Friday, 15 November 2013

A very Thankful Friday

Today is Thankful Friday.

So what am I thankful for?

Good advice that's what.

It's been a trying week for several reasons and I've had to deal with most of it by myself. Except I wasn't really by myself because I had some great advice to guide me through. 

London Aunt told me to only look at what was right in front of me and deal with that, rather than look too far into the future and worry about the stuff I have no control over.

I have done that.

HannahBanana told me to remember why I made previous decisions and trust they were the right ones for now. And I've done that.

And today, my new hairdresser, told me I had a gorgeous natural hair colour and I was colouring it unnecessarily. Before sorting it out and giving me what turned out to be a long bob.

All the above was good advice.

Sometimes, when I'm faced with situations or realisations that I don't want to deal with, it's easy to feel completely alone. I mean, technically I am. I am completely in charge of my life, of the decisions I make. But then one look in the background reveals the most amazing people who support me and care about me and give me amazing advice.

I'm not alone. And for that, and them, I am very thankful.

Happy Friday peeps



Wednesday, 13 November 2013

Deaf Girly and the phone call

Yesterday my phone rang. 

My phone almost never rings, and when it does, I rarely answer it.

But, now I'm a landlord and whatnot, I thought I'd better answer it as it was a London number.

At the other end of the phone was a man with an accent. I have no idea what kind of accent, I just know that none of the words he was saying made any sense at all.

I heard two things: policy and ignoring my calls.

Now being a landlord this worried me. I told him I couldn't hear him very well and he continued to say the same sentence over and over again.

Like it was scripted.

I then told him I was going to pass the phone over to someone who could hear and walked through to the kitchen where London Cousins 1 and 2 were chatting. Neither of them were particularly keen on talking to a strange person on the phone, so we stood there discussing it for a moment to work out who would take the call.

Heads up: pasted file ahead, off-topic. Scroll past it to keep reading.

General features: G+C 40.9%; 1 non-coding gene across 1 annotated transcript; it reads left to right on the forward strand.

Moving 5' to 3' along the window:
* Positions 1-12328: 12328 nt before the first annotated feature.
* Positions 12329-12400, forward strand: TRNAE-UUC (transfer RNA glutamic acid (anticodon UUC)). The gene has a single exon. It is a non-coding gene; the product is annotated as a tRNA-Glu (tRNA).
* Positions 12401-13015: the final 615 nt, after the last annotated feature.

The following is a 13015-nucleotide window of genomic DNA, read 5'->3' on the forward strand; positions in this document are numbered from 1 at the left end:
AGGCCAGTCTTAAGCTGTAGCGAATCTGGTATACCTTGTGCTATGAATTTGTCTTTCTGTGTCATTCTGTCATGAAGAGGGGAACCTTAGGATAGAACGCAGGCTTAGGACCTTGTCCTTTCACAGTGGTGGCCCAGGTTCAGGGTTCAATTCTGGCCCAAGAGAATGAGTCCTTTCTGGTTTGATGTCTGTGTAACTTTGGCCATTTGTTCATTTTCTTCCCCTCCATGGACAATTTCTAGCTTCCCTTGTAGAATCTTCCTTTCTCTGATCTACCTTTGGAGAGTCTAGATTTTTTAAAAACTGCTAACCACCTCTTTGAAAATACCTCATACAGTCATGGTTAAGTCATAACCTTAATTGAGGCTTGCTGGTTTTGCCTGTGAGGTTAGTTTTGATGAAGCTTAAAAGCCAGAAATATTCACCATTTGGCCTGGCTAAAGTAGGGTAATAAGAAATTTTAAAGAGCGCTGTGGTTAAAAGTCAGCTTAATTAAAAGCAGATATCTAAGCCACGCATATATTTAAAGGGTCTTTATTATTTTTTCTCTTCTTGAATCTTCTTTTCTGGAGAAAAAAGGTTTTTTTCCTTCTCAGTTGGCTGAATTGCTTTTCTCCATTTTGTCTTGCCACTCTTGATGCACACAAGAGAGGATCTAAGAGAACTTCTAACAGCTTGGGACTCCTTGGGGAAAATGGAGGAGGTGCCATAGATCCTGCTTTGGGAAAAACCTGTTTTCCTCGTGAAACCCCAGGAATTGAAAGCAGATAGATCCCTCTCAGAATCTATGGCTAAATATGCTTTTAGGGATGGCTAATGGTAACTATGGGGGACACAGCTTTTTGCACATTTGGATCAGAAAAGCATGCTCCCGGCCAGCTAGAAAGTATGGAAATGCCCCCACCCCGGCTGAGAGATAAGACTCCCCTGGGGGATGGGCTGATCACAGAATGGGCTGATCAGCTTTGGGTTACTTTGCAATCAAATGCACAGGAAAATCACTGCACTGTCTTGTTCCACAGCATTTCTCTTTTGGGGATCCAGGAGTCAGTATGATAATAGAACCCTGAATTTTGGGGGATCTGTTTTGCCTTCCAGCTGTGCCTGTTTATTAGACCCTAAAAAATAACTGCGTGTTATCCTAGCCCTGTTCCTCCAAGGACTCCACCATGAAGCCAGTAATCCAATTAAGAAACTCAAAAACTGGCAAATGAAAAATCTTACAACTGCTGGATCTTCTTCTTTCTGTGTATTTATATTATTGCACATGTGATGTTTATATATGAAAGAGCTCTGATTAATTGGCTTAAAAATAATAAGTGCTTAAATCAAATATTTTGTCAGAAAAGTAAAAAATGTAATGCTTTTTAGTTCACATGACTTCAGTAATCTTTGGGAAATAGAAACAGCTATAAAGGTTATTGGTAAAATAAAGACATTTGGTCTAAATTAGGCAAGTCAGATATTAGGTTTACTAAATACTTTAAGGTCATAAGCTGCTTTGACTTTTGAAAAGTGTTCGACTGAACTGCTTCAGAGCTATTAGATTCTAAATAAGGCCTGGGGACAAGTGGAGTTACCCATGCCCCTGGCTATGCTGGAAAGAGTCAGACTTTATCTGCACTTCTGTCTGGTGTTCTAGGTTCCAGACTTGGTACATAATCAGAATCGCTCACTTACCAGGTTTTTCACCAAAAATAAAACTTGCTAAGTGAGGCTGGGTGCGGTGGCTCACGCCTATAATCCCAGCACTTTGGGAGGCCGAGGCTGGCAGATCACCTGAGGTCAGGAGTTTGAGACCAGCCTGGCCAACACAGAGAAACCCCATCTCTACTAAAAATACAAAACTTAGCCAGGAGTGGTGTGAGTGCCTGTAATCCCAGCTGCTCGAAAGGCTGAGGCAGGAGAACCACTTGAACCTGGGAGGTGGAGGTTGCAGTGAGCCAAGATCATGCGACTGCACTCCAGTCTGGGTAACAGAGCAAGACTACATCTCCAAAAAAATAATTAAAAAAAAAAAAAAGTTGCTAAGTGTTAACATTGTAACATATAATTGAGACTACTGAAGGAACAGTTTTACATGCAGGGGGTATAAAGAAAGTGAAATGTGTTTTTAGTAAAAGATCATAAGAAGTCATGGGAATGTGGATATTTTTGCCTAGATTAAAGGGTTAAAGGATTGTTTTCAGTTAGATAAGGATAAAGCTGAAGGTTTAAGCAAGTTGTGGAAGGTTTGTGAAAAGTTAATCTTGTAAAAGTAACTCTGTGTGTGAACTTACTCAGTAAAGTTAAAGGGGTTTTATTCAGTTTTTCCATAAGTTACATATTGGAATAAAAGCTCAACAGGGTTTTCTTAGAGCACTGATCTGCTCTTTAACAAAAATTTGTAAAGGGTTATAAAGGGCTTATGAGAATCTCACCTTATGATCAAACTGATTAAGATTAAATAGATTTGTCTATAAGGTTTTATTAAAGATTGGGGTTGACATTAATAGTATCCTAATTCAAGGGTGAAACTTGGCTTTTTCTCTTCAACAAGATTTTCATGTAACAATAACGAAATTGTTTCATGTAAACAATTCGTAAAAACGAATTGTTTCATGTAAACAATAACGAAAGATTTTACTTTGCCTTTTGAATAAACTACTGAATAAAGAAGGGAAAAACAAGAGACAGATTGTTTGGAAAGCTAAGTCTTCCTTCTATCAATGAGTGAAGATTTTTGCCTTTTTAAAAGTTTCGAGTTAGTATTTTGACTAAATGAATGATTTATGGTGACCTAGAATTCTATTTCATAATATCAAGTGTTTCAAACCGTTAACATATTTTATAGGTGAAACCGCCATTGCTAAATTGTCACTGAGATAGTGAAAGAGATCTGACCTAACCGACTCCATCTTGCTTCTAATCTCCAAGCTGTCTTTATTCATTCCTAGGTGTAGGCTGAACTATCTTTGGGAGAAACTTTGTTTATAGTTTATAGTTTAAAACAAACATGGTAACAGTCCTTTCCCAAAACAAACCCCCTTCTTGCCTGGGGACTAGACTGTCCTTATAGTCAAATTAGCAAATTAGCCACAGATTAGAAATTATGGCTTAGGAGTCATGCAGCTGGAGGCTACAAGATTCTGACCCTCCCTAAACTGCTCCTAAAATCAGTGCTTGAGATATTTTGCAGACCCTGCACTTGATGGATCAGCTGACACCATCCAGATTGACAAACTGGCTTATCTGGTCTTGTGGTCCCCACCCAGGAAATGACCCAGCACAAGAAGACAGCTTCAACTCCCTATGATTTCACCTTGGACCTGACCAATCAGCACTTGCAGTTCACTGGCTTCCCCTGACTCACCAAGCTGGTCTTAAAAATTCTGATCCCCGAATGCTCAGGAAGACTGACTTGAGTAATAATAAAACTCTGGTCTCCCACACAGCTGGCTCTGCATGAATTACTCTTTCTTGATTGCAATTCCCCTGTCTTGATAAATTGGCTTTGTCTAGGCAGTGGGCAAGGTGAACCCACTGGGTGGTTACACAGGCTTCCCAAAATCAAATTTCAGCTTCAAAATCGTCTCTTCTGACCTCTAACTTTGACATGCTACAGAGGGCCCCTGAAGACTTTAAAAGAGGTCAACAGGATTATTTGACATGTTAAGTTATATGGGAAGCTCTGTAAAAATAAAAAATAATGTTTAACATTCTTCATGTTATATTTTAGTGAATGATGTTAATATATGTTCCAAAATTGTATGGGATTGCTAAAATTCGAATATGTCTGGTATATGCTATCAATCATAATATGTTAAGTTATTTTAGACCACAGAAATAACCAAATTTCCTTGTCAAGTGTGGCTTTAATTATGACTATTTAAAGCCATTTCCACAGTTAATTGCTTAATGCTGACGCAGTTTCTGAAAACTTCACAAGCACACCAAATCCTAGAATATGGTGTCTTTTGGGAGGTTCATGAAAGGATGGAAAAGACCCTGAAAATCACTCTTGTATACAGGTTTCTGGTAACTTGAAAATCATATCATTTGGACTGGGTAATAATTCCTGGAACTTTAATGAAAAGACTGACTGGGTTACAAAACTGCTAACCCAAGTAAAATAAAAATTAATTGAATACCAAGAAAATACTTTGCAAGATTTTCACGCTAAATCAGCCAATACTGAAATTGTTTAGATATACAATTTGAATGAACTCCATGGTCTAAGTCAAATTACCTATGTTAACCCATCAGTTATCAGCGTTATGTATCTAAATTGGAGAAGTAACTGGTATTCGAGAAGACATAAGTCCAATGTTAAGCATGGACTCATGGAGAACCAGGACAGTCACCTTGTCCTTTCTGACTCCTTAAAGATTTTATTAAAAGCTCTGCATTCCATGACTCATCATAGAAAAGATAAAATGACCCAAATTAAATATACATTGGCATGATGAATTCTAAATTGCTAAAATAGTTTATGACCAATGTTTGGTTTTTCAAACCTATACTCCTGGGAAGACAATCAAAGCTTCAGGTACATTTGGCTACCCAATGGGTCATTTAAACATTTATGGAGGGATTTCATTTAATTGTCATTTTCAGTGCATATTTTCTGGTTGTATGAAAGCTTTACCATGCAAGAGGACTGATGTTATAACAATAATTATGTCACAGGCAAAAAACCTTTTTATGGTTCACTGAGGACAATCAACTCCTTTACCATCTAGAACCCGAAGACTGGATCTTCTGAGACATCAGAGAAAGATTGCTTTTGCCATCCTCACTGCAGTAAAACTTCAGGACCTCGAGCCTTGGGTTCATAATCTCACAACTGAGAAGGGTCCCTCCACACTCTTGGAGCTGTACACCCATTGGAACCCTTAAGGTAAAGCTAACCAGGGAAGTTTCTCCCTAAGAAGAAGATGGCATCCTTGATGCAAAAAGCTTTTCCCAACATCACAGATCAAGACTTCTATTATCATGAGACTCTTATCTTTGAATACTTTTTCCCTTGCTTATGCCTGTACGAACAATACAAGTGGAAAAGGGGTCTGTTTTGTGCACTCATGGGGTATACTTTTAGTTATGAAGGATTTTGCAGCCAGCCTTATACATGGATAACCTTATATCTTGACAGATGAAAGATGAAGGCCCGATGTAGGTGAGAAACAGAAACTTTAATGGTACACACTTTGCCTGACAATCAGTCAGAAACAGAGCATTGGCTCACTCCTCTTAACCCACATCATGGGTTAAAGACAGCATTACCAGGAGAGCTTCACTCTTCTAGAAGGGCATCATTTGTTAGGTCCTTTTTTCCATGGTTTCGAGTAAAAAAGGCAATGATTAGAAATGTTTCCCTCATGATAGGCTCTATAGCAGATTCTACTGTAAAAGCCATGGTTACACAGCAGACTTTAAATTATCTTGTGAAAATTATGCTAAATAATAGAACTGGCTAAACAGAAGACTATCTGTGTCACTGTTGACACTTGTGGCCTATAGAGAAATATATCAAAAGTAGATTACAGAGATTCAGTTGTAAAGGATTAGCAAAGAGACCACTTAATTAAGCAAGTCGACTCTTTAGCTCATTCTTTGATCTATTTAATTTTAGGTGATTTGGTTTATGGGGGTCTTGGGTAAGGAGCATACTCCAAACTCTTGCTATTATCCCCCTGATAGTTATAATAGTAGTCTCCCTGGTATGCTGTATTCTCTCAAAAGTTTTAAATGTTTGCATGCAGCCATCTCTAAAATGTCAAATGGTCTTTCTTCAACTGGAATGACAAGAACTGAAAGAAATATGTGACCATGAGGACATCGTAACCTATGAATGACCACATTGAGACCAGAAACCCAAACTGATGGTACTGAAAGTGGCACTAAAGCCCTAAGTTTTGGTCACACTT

The caller hung up.

Confused about what was so urgent that he accused me of ignoring his calls but then hung up, I Googled the number. Turns out it was a known telepest. One that tells you your life insurance policy was expiring and you'd been ignoring their calls about it…

So I had heard two bits right. And I don't have a life insurance policy.

Thanks to iOs7 I have now blocked this number but what made me grin, just a little bit, was that he hung up on me. 

A known telepest found a phone call to me so annoying he had to hang up the phone.


Obviously I'm going back to not answering my phone for numbers I don't recognise but if I ever am dumb enough to pick up the phone again, I think I am going to try this tactic on purpose. Tell them I cannot hear them. Remind them that if I was known to them, they would know I was deaf, and then maybe go off on one about deaf awareness and…

Yes, I would hang up on me, too.

And this isn't just for those of us that can't hear. Hearing peeps why not go for it, too?

Or as one person helpfully suggested online yesterday as I was googling, to simply say to the person at the other end of the line, 'I've done what you asked, but there's blood everywhere.'

Obviously I'm not so keen on that option incase a SWAT team descend on my house via helicopter and cart me off somewhere, but whatever option I choose, the war on random phone calls to Deaf Girly starts here.

Happy Wednesday peeps.


Tuesday, 12 November 2013

I'm hearing in my dreams

I dream a lot. Most mornings I will wake up and remember my dream from the night before. Sometimes they're mundane dreams about everyday life and sometimes they're nightmares  but the one thing they all have in common is that in my dreams I can hear. 

I am never deaf in my dreams.

In my dreams I do things like hold hushed conversations or hear people whispering to me. I make phone calls, people yell stuff from upstairs and I can understand and I've even heard a mobile phone ring before.

I'm not sure why I'm not deaf when I go to sleep at night. Sometimes I wonder if it's my memories of being less deaf as a child coming through. I mean, I do remember being able to hear stuff being said from another room and I'm sure I used to be able to hear the phone ring at my rents' house. It was one of those big retro phones with the dial of numbers you turned.

But the one thing I have never been able to do is hear whispers. And I know this because of that incredibly popular children's game from the eighties, Chinese Whispers. I remember being utterly confused by this game from about the age of 5 upwards, and that's taking into consideration the fact that no one knew I was deaf until I was 10.

I remember sitting in a circle with my friends and thinking that no one could hear whispers and the whole point was to be creative and make something up from your own imagination. So that's what I did.